30 May Illuminations: Ones to Watch
Using the patina process on bronze plates as his canvas, Nathan Bennett mines new veins in painting. His landscapes have a surreal quality, a sense of otherness, which is partly due to his unusual medium. Taking the chemicals normally used to finish bronze sculptures — the oxides, nitrates and acids — Bennett instead wields them as he would paint on an eighth-inch-thick sheet of silica bronze that becomes his canvas.
The work itself is stark, haunting almost, in its barrenness. His landscapes startle. Without relying too much on the materials themselves for effect, Bennett realizes nature in cold hard metal, light in acidity and a kind of esthetic spirituality born of poetic austerity.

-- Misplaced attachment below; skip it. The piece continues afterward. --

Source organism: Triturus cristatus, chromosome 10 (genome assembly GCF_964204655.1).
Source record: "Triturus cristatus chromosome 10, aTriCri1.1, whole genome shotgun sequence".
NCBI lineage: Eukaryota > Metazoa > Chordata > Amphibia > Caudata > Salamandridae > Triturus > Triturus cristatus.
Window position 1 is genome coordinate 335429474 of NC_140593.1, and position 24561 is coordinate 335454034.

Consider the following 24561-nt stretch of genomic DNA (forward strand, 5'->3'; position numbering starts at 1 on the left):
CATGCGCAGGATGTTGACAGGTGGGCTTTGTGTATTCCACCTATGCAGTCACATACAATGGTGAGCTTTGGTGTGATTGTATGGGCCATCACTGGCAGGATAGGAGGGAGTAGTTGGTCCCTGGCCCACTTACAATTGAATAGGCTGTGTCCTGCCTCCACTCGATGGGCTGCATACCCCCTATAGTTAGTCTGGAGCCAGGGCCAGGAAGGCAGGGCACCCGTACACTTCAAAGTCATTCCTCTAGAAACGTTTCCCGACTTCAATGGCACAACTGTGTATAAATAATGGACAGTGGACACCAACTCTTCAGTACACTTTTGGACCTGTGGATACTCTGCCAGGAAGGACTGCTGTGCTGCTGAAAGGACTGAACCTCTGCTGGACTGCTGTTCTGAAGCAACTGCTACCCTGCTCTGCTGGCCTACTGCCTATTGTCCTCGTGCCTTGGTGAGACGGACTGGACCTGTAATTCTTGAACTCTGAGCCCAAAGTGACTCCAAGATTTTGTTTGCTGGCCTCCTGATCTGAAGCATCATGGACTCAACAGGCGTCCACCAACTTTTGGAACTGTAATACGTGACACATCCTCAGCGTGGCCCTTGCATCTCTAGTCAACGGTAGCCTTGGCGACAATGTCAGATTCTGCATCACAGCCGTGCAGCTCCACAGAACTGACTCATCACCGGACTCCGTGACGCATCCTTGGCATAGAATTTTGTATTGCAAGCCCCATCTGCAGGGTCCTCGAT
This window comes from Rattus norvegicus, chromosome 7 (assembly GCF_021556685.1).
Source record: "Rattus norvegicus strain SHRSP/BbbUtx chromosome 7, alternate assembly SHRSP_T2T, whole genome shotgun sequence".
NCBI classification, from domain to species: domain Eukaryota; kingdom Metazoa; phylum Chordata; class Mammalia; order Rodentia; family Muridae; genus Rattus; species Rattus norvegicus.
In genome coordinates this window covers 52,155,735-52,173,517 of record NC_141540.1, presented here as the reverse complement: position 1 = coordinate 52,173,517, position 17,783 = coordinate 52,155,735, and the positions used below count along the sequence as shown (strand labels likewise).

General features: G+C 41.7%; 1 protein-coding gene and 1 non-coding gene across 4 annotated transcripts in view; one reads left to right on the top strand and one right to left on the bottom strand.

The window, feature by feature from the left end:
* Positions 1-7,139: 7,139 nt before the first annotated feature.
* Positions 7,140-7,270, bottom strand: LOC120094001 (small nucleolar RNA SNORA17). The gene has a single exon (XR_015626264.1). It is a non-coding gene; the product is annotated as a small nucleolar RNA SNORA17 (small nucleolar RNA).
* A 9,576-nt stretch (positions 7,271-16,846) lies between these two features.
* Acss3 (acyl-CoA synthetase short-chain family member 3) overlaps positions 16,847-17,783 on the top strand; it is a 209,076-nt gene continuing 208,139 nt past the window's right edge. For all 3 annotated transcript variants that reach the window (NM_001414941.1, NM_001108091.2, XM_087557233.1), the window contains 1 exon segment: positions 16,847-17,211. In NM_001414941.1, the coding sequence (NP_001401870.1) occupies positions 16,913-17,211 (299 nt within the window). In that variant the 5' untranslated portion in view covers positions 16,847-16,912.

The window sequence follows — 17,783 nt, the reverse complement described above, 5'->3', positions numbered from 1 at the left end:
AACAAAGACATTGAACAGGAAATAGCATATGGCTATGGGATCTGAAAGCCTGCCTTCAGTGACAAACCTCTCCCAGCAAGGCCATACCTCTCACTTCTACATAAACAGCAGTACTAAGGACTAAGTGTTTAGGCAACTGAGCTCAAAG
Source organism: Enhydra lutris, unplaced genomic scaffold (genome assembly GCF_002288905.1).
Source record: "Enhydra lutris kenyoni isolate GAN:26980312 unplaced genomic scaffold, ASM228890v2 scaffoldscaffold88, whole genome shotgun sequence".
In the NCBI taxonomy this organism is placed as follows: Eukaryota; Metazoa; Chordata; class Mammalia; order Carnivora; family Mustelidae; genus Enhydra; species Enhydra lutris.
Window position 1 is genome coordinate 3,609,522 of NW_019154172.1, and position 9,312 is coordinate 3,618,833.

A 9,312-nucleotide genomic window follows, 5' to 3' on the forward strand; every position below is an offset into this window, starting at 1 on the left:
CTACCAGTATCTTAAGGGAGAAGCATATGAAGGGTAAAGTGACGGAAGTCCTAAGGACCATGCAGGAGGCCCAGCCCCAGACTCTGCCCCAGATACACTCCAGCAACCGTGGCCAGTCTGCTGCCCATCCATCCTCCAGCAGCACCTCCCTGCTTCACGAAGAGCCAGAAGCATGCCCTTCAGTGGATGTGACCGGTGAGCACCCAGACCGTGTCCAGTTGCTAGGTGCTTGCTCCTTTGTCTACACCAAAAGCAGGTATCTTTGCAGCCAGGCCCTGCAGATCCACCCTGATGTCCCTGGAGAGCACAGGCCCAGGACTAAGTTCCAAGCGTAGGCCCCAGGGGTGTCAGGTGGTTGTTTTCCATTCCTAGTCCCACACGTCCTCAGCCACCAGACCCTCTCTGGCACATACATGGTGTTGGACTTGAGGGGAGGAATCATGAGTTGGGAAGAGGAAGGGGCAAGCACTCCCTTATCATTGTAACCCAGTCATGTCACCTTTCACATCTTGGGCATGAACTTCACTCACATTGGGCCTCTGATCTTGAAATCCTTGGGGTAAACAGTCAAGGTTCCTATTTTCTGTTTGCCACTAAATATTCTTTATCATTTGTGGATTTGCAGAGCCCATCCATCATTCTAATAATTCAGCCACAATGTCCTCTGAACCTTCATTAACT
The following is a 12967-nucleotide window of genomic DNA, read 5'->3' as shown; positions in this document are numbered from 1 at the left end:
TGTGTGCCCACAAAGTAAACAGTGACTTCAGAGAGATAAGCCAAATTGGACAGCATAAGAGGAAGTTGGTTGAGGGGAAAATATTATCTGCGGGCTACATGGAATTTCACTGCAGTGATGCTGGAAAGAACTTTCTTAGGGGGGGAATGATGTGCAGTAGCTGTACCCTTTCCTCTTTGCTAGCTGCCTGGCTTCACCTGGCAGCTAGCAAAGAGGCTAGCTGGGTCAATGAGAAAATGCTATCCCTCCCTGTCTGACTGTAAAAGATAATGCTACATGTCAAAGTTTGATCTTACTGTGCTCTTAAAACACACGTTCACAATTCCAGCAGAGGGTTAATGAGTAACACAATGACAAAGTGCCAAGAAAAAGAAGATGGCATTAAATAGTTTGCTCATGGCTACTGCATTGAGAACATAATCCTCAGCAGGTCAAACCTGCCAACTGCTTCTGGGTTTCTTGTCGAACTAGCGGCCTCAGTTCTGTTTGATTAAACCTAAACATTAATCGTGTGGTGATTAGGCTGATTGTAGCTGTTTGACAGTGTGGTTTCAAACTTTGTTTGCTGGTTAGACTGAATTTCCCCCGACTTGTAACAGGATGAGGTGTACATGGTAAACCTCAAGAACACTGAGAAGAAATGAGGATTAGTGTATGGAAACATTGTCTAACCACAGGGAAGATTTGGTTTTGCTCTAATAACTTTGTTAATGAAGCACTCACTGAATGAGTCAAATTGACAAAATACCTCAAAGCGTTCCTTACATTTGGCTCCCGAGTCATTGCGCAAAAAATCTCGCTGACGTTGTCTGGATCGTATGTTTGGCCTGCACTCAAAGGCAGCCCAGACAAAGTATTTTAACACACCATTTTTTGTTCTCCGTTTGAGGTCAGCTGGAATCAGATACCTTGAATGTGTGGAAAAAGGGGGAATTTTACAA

Over the last 12 years, Bennett’s art has been exhibited in a solo show at the Meyer East Gallery in Santa Fe, New Mexico; as part of a group show at Terra Nova Gallery, Provo, Utah; in a group show at Meyer-Munson Gallery in Santa Fe, New Mexico; a one person show at Meyer-Munson Gallery in Santa Fe, New Mexico; and in a solo exhibit at Xanadu Gallery in Scottsdale, Arizona.
Bennett’s work is currently held in the LDS Church History Museum, Salt Lake City, Utah; the Springville Museum of Art, Springville, Utah; the Hope Gallery’s Permanent Collection, Provo, Utah; The Greenhouse Center for Growth and Learning, Pleasant Grove, Utah; as well as in private collections around the world. He is represented by the Meyer East Gallery, Santa Fe, New Mexico, and the Mountains Trails Gallery in Park City, Utah.